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Paul Manafort's attorneys ask judge to bar any mentions of his ties to Trump

McLEAN, Va. --  Attorneys for former Trump campaign chairman Paul Manafort want a judge to bar any mention of Manafort's connections to the president at his Virginia trial. In court papers, Manafort's lawyers argue that because Manafort's alleged crimes occurred before he ever served on President Trump's campaign, any mention of Manafort's connections to Mr. Trump are irrelevant. 

Manafort's lawyers filed their motion Friday in federal court in Alexandria ahead of next month's scheduled trial. Manafort is charged in Virginia with hiding tens of millions of dollars from the IRS he earned advising pro-Russia politicians in Ukraine. He faces a separate indictment in Washington. 

"(T)here is a very real risk that the jurors in this case - most of whom likely have strong views about President Trump, or have likely formed strong opinions as to the well-publicized allegations that the campaign colluded with Russian officials - will be unable to separate their opinions and beliefs about those matters from the tax and bank fraud matters to be tried before them in this case," lawyers Kevin Downing, Thomas Zehnle and Jay Nanvati wrote. 

The judge in the Virginia case, T.S. Ellis III, questioned prosecutors sharply at a hearing last month about whether Manafort's alleged misconduct is sufficiently connected to special counsel Robert Mueller's mandate to investigate the Trump campaign. The judge's comments came in a hearing where defense lawyers argued that the case should be tossed out because they believe that mandate is strictly limited to investigating Russian meddling in the 2016 election and whether any coordination with Mr. Trump associates occurred. 

Ellis has not yet ruled on the motion to dismiss, but he seemed sympathetic to the defense argument at the earlier hearing. He stated flatly at one point: "I don't see what relationship this indictment has with what the special counsel is investigating." The judge presiding over the case in Washington, on the other hand, has already rejected similar arguments by Manafort's team.

Also on Friday, prosecutors with Mueller's office filed a motion seeking to bar Manafort from arguing he's a victim of vindictive prosecution. Prosecutors also want to bar Manafort's lawyers from telling jurors that the government investigated Manafort years ago only to decide against pursuing the case. Prosecutors say that assertion is untrue.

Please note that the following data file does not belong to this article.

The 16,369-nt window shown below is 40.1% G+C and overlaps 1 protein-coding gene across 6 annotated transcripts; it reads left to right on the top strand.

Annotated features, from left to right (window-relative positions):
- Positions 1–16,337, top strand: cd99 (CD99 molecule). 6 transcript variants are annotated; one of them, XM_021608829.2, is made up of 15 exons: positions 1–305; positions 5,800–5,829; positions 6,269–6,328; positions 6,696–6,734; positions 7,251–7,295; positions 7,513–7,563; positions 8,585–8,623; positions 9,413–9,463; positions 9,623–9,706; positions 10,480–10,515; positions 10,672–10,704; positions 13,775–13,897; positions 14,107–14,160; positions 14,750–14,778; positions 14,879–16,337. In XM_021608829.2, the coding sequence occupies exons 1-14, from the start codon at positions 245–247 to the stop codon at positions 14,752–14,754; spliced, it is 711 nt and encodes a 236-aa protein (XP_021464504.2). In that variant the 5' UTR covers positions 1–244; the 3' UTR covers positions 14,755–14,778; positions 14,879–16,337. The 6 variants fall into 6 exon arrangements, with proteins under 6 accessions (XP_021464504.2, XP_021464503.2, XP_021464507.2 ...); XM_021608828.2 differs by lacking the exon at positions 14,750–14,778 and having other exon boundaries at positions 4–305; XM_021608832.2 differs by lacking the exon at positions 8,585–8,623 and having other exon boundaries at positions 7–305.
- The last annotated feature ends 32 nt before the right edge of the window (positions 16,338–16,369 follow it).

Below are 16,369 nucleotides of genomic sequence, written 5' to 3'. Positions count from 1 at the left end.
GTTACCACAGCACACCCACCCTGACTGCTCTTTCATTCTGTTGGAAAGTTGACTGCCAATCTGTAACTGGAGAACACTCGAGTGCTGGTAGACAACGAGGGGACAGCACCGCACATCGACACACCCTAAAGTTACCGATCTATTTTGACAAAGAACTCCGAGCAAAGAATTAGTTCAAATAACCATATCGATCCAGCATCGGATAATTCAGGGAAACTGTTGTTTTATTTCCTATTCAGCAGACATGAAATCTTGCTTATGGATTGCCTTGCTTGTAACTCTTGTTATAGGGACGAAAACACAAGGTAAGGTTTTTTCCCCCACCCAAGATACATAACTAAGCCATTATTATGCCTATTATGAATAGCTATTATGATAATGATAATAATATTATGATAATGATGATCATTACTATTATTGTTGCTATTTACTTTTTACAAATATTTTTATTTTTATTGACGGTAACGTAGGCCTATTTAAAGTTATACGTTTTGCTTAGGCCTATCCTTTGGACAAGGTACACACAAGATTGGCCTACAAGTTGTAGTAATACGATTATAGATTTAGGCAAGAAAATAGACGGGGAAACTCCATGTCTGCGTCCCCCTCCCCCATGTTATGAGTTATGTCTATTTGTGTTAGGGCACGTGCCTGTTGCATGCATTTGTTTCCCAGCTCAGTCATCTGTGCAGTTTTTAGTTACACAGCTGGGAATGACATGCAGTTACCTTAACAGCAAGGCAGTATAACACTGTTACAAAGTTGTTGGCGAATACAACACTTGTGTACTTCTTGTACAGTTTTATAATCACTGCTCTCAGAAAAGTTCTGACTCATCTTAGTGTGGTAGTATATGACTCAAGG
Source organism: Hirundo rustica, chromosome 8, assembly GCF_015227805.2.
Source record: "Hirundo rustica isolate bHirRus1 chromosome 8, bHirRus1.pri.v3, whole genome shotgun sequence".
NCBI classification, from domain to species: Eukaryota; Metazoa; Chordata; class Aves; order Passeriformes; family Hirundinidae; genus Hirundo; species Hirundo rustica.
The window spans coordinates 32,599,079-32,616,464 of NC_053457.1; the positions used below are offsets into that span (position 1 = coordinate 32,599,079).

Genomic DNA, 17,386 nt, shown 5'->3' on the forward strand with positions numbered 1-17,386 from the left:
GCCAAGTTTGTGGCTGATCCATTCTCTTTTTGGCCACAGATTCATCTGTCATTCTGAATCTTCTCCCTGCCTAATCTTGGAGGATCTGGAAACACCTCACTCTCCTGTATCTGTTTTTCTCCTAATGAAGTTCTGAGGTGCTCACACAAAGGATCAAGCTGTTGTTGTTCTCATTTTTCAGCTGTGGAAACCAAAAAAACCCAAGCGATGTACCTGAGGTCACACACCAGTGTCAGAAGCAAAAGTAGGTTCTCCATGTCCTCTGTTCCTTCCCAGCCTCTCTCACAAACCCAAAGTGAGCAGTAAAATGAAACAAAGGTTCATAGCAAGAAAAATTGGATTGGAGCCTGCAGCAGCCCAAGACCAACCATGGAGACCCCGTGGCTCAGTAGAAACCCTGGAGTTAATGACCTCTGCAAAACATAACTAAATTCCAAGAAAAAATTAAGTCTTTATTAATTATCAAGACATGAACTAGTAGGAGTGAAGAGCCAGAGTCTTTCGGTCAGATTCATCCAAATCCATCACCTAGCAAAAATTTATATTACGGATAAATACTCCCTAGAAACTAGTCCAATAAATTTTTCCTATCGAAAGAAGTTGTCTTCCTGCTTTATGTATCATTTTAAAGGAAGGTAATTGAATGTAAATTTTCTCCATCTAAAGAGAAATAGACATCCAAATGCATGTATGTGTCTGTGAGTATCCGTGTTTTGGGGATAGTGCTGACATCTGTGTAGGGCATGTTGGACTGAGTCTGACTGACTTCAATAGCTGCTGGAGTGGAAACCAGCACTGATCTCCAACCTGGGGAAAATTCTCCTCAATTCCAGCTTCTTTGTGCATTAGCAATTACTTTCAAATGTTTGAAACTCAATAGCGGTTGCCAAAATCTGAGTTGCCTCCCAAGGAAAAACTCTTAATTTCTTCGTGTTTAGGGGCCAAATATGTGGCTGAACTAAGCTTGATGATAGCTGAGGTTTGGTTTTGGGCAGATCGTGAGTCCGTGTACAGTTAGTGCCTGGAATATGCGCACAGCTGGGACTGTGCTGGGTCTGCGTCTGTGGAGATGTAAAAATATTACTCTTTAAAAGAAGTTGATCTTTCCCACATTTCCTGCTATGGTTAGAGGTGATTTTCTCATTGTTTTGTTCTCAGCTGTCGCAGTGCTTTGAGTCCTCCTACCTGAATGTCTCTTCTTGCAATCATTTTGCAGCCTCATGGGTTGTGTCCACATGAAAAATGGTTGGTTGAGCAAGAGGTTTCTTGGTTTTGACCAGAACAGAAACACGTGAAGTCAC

In court papers, prosecutors argued that Manafort is free to make an argument of selective or vindictive prosecution in pretrial hearings seeking to have the case dismissed. Once the case makes it to trial, though, prosecutors said any claim of selective prosecution becomes irrelevant.

"The government's reasons for initiating a prosecution have nothing to do with whether the evidence at trial proves the elements of the charged offenses, which is the sole question that the jury must answer," prosecutors Andrew Weissmann, Greg Andres and Uzo Asonye wrote.

A pretrial hearing in the Alexandria case is scheduled for June 29. 

Manafort has been in jail since June 15, when a judge ruled he violated his pretrial release and ordered him into custody. Manafort had previously been out on bail on house arrest, but the government requested that his bail be revoked. 

Judge Amy Berman Jackson said that she didn't feel she could draft an order broad enough to include any potential future violation. 

"This is not middle school, I can't take away his cellphone," she said in court. 

After Manafort was ordered to jail, Mr. Trump tried to distance himself from his former campaign manager. 

"Well, I feel badly about a lot of them, because I think a lot of it is very unfair," Mr. Trump said. "I mean, I look at some of them where they go back 12 years. Like Manafort has nothing to do with our campaign.  But I feel so -- I tell you, I feel a little badly about it. They went back 12 years to get things that he did 12 years ago?"

"You know, Paul Manafort worked for me for a very short period of time. He worked for Ronald Reagan. He worked for Bob Dole. He worked for John McCain, or his firm did. He worked for many other Republicans. He worked for me, what, for 49 days or something? A very short period of time."